So I was pleasantly surprised when I found out just before the end of the year that Lyft raised $1 billion, more than doubling its valuation from $2.5 billion to $5.5 billion — but I was shocked to discover the lead investor is General Motors. I am struggling to understand why a company whose vision is to eliminate vehicle ownership would enter into a strategic alliance with the world’s largest vehicle maker. As I watched the CNBC interview on Monday morning with Daniel Ammann, the President of General Motors, I was a bit puzzled to see Logan Green enthusiastically endorsing their new strategic alliance. It makes sense that Lyft sees autonomous-driving vehicles as the future but wouldn’t Google or Tesla be a better cultural fit for them? It also seems quite ironic that part of the deal is for GM to supply vehicles under a hybrid rental/leasing contract to people who want to drive for Lyft but whose existing cars don’t qualify. And from a long-term strategic perspective, wouldn’t Lyft have been better off to follow Uber’s lead, which in July launched XChange Leasing, a pilot program whereby Uber directly leases used and new vehicles to its drivers from a wide range of manufacturers (e.g. GM, Toyota, Ford, Hyundai, Nissan, VW, Chrysler). But it is a brilliant move on GM’s part as in addition to providing it with a new distribution channel for its vehicles, it enhances its brand equity and gives it a seat at the table of a company trying to disrupt its vehicle sales business.

I am guessing that Lyft is hoping to avoid the fate of SideCar, which just shut down its ridesharing and delivery operations after raising $40 million since its launch in January 2012. I hope this new injection of capital provides Lyft with the resources to continue to scale its platform and compete against Uber. But I am concerned this could be a red flag that the company is losing its “rebel with a cause” attitude, as this is what inspires people (both drivers and passengers) to join the Lyft movement.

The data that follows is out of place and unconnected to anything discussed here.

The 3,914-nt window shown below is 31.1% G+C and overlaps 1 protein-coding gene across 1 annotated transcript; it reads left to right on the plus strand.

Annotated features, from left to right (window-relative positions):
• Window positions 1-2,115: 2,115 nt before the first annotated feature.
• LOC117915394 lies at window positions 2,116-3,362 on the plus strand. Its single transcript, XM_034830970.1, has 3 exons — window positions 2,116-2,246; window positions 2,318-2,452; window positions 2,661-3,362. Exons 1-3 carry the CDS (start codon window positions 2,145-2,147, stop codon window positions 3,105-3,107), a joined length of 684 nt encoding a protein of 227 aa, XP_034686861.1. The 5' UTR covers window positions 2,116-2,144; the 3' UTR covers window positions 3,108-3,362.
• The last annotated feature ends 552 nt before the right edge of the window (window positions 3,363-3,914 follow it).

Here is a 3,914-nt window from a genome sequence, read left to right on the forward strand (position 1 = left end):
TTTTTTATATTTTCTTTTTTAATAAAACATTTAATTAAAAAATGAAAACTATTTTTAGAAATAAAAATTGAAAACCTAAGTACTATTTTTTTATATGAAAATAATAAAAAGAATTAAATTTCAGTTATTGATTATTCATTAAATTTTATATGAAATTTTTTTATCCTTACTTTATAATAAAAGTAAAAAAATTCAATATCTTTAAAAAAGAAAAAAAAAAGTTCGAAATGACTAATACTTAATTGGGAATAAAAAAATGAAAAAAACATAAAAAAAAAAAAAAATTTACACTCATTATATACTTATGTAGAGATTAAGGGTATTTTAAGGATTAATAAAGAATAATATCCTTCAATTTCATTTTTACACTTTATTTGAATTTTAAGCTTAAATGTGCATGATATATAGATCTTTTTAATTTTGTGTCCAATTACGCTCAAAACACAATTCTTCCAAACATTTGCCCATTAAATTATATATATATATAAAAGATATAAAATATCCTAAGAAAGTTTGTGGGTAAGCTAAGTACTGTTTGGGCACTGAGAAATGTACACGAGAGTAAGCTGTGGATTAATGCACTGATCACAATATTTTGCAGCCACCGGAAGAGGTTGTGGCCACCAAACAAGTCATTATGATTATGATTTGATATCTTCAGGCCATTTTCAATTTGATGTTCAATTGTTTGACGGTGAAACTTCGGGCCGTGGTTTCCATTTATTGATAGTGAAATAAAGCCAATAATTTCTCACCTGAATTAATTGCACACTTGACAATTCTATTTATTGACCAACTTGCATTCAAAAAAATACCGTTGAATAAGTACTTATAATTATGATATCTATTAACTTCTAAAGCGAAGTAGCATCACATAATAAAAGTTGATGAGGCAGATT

What I love most about researching the Sharing/On-Demand Economy is talking to the “rebel with a cause” founders. I feel fortunate to have had the privilege to talk with inspiring founders such as Cameron Doody, who launched Bellhops in October 2012 to “change the way people move their things”. In November, Bellhops was ranked number four by Entrepreneur Magazine on its list of the “25 Best Large Company Cultures” and the company just raised a Series B round of $13.5 million. I had a great discussion with Rob Biederman, who launched HourlyNerd in February 2013 as part of a Harvard MBA class project with three of his classmates to “disrupt the 100-year old consulting industry by connecting businesses to MBA students”. It was fascinating to talk with Mark Gilbreath, who founded LiquidSpace in January 2010 to “enable everyone to find the workplace that’s right for them” about his plans to disrupt the commercial office space market. When I was down in San Francisco in October I had the privilege to meet with Sander Daniels, who launched Thumbtack back in August 2008 to “help you accomplish the personal projects that are central to your life”. Most impressively, Thumback had just raised $125 million, providing it with a valuation of $1.3 billion. And I am excited to be working on a report on the US Pop-Up Retail Market with Erik Eliason, who launched Storefront in January 2012 to “make retail space more accessible, empower store owners/merchants, and foster local communities”.

The bottom line is that in order to achieve UBER-nomics, a company needs to build more than just a marketplace, it needs to create a movement — and that starts with the company being and most importantly, staying, a “rebel with a cause”.

Note: If you’re a “rebel with a cause” founder of a Sharing/On-Demand Economy company and interested in connecting with other founders to help each other learn and get better, you are welcome to join Joe Nigro and I at our first “Marketplace Meetup” Google Hangout on Tuesday, February 2nd at 10am PT (1pm ET). Please note we are not allowing the press, investors, or attorneys to attend the session.